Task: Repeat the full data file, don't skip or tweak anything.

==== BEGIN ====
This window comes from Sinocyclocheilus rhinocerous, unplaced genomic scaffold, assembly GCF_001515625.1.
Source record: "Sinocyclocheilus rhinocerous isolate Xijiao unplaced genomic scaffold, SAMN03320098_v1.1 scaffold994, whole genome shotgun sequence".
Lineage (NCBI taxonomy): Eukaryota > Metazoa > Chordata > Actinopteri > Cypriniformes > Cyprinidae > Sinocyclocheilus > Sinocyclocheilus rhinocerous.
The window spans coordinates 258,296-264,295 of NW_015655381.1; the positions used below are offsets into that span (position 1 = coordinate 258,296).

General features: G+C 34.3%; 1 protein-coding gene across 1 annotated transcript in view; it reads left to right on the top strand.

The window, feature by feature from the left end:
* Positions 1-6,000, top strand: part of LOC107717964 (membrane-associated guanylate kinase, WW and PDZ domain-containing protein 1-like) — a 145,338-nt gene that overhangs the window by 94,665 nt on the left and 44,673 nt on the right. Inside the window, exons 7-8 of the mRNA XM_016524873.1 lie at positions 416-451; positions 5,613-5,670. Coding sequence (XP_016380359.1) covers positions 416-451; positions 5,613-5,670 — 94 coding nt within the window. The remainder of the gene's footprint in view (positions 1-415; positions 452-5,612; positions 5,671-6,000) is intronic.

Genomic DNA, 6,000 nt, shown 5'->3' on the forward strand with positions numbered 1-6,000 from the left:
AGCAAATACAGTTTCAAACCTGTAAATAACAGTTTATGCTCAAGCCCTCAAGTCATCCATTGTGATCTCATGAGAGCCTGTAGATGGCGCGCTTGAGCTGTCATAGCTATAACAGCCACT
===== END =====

This window comes from Sinocyclocheilus rhinocerous, unplaced genomic scaffold, assembly GCF_001515625.1.
Source record: "Sinocyclocheilus rhinocerous isolate Xijiao unplaced genomic scaffold, SAMN03320098_v1.1 scaffold994, whole genome shotgun sequence".
Lineage (NCBI taxonomy): Eukaryota > Metazoa > Chordata > Actinopteri > Cypriniformes > Cyprinidae > Sinocyclocheilus > Sinocyclocheilus rhinocerous.
The window spans coordinates 258,296-264,295 of NW_015655381.1; the positions used below are offsets into that span (position 1 = coordinate 258,296).

General features: G+C 34.3%; 1 protein-coding gene across 1 annotated transcript in view; it reads left to right on the top strand.

The window, feature by feature from the left end:
* Positions 1-6,000, top strand: part of LOC107717964 (membrane-associated guanylate kinase, WW and PDZ domain-containing protein 1-like) — a 145,338-nt gene that overhangs the window by 94,665 nt on the left and 44,673 nt on the right. Inside the window, exons 7-8 of the mRNA XM_016524873.1 lie at positions 416-451; positions 5,613-5,670. Coding sequence (XP_016380359.1) covers positions 416-451; positions 5,613-5,670 — 94 coding nt within the window. The remainder of the gene's footprint in view (positions 1-415; positions 452-5,612; positions 5,671-6,000) is intronic.

Genomic DNA, 6,000 nt, shown 5'->3' on the forward strand with positions numbered 1-6,000 from the left:
AGCAAATACAGTTTCAAACCTGTAAATAACAGTTTATGCTCAAGCCCTCAAGTCATCCATTGTGATCTCATGAGAGCCTGTAGATGGCGCGCTTGAGCTGTCATAGCTATAACAGCCACT